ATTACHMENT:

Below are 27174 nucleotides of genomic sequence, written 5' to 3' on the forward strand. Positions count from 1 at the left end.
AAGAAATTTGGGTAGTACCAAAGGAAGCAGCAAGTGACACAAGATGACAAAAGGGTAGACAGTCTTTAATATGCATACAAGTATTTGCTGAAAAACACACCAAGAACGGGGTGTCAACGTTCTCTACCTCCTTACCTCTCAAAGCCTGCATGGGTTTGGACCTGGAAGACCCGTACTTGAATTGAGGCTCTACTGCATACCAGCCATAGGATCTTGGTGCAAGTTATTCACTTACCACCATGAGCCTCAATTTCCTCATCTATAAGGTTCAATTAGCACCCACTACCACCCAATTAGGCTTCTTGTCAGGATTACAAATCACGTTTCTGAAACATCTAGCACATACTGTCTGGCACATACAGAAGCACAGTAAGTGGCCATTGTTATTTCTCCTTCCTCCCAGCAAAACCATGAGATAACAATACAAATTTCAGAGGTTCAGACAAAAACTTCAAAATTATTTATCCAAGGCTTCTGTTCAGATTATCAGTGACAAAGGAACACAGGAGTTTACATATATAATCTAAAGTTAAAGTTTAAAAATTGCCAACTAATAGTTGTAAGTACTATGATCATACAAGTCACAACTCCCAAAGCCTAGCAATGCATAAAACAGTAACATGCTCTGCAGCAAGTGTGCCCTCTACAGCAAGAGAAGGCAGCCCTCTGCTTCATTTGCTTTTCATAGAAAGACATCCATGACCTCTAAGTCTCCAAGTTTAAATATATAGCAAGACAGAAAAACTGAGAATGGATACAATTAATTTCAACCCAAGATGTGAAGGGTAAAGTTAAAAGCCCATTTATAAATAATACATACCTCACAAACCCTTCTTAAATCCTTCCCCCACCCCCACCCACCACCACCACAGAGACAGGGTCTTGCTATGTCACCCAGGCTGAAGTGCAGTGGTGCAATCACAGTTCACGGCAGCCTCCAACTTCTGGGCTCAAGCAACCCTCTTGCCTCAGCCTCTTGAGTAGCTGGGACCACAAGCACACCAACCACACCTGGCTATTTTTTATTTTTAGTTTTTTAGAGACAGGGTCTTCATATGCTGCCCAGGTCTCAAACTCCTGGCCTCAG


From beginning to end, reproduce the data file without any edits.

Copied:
Below are 27174 nucleotides of genomic sequence, written 5' to 3' on the forward strand. Positions count from 1 at the left end.
AAGAAATTTGGGTAGTACCAAAGGAAGCAGCAAGTGACACAAGATGACAAAAGGGTAGACAGTCTTTAATATGCATACAAGTATTTGCTGAAAAACACACCAAGAACGGGGTGTCAACGTTCTCTACCTCCTTACCTCTCAAAGCCTGCATGGGTTTGGACCTGGAAGACCCGTACTTGAATTGAGGCTCTACTGCATACCAGCCATAGGATCTTGGTGCAAGTTATTCACTTACCACCATGAGCCTCAATTTCCTCATCTATAAGGTTCAATTAGCACCCACTACCACCCAATTAGGCTTCTTGTCAGGATTACAAATCACGTTTCTGAAACATCTAGCACATACTGTCTGGCACATACAGAAGCACAGTAAGTGGCCATTGTTATTTCTCCTTCCTCCCAGCAAAACCATGAGATAACAATACAAATTTCAGAGGTTCAGACAAAAACTTCAAAATTATTTATCCAAGGCTTCTGTTCAGATTATCAGTGACAAAGGAACACAGGAGTTTACATATATAATCTAAAGTTAAAGTTTAAAAATTGCCAACTAATAGTTGTAAGTACTATGATCATACAAGTCACAACTCCCAAAGCCTAGCAATGCATAAAACAGTAACATGCTCTGCAGCAAGTGTGCCCTCTACAGCAAGAGAAGGCAGCCCTCTGCTTCATTTGCTTTTCATAGAAAGACATCCATGACCTCTAAGTCTCCAAGTTTAAATATATAGCAAGACAGAAAAACTGAGAATGGATACAATTAATTTCAACCCAAGATGTGAAGGGTAAAGTTAAAAGCCCATTTATAAATAATACATACCTCACAAACCCTTCTTAAATCCTTCCCCCACCCCCACCCACCACCACCACAGAGACAGGGTCTTGCTATGTCACCCAGGCTGAAGTGCAGTGGTGCAATCACAGTTCACGGCAGCCTCCAACTTCTGGGCTCAAGCAACCCTCTTGCCTCAGCCTCTTGAGTAGCTGGGACCACAAGCACACCAACCACACCTGGCTATTTTTTATTTTTAGTTTTTTAGAGACAGGGTCTTCATATGCTGCCCAGGTCTCAAACTCCTGGCCTCAG